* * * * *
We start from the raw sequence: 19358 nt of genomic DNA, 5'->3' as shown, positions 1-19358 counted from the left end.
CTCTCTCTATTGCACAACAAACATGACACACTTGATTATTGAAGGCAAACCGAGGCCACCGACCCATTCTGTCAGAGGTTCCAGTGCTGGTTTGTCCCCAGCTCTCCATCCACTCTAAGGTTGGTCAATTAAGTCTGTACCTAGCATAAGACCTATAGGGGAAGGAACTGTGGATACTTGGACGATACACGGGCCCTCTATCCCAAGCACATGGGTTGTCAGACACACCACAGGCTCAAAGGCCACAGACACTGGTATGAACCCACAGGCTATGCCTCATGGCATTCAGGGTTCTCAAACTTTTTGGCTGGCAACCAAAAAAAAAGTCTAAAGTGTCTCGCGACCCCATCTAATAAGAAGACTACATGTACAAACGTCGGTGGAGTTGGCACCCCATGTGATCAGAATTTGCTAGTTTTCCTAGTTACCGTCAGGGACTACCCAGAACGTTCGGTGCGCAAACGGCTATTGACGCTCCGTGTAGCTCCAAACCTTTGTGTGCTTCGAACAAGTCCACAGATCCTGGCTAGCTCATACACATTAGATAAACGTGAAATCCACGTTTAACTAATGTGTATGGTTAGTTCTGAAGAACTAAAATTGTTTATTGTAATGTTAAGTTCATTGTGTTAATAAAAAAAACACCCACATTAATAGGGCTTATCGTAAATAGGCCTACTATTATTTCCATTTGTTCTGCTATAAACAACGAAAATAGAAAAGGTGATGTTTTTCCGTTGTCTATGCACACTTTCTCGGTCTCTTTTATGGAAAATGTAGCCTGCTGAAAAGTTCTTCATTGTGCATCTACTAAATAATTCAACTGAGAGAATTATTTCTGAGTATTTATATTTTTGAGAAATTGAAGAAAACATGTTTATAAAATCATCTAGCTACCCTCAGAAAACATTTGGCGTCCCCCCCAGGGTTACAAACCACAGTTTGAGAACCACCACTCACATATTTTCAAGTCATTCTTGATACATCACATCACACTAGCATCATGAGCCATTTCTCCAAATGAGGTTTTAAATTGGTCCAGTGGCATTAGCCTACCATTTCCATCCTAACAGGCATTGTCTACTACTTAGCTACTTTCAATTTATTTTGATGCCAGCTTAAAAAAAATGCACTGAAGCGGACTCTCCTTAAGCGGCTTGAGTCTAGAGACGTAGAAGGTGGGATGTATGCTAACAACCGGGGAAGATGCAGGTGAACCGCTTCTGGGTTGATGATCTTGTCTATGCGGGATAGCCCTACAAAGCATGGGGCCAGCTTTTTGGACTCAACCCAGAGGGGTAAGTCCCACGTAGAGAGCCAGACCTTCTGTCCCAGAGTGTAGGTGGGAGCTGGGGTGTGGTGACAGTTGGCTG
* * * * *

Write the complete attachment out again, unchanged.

We start from the raw sequence: 19358 nt of genomic DNA, 5'->3' as shown, positions 1-19358 counted from the left end.
CTCTCTCTATTGCACAACAAACATGACACACTTGATTATTGAAGGCAAACCGAGGCCACCGACCCATTCTGTCAGAGGTTCCAGTGCTGGTTTGTCCCCAGCTCTCCATCCACTCTAAGGTTGGTCAATTAAGTCTGTACCTAGCATAAGACCTATAGGGGAAGGAACTGTGGATACTTGGACGATACACGGGCCCTCTATCCCAAGCACATGGGTTGTCAGACACACCACAGGCTCAAAGGCCACAGACACTGGTATGAACCCACAGGCTATGCCTCATGGCATTCAGGGTTCTCAAACTTTTTGGCTGGCAACCAAAAAAAAAGTCTAAAGTGTCTCGCGACCCCATCTAATAAGAAGACTACATGTACAAACGTCGGTGGAGTTGGCACCCCATGTGATCAGAATTTGCTAGTTTTCCTAGTTACCGTCAGGGACTACCCAGAACGTTCGGTGCGCAAACGGCTATTGACGCTCCGTGTAGCTCCAAACCTTTGTGTGCTTCGAACAAGTCCACAGATCCTGGCTAGCTCATACACATTAGATAAACGTGAAATCCACGTTTAACTAATGTGTATGGTTAGTTCTGAAGAACTAAAATTGTTTATTGTAATGTTAAGTTCATTGTGTTAATAAAAAAAACACCCACATTAATAGGGCTTATCGTAAATAGGCCTACTATTATTTCCATTTGTTCTGCTATAAACAACGAAAATAGAAAAGGTGATGTTTTTCCGTTGTCTATGCACACTTTCTCGGTCTCTTTTATGGAAAATGTAGCCTGCTGAAAAGTTCTTCATTGTGCATCTACTAAATAATTCAACTGAGAGAATTATTTCTGAGTATTTATATTTTTGAGAAATTGAAGAAAACATGTTTATAAAATCATCTAGCTACCCTCAGAAAACATTTGGCGTCCCCCCCAGGGTTACAAACCACAGTTTGAGAACCACCACTCACATATTTTCAAGTCATTCTTGATACATCACATCACACTAGCATCATGAGCCATTTCTCCAAATGAGGTTTTAAATTGGTCCAGTGGCATTAGCCTACCATTTCCATCCTAACAGGCATTGTCTACTACTTAGCTACTTTCAATTTATTTTGATGCCAGCTTAAAAAAAATGCACTGAAGCGGACTCTCCTTAAGCGGCTTGAGTCTAGAGACGTAGAAGGTGGGATGTATGCTAACAACCGGGGAAGATGCAGGTGAACCGCTTCTGGGTTGATGATCTTGTCTATGCGGGATAGCCCTACAAAGCATGGGGCCAGCTTTTTGGACTCAACCCAGAGGGGTAAGTCCCACGTAGAGAGCCAGACCTTCTGTCCCAGAGTGTAGGTGGGAGCTGGGGTGTGGTGACAGTTGGCTG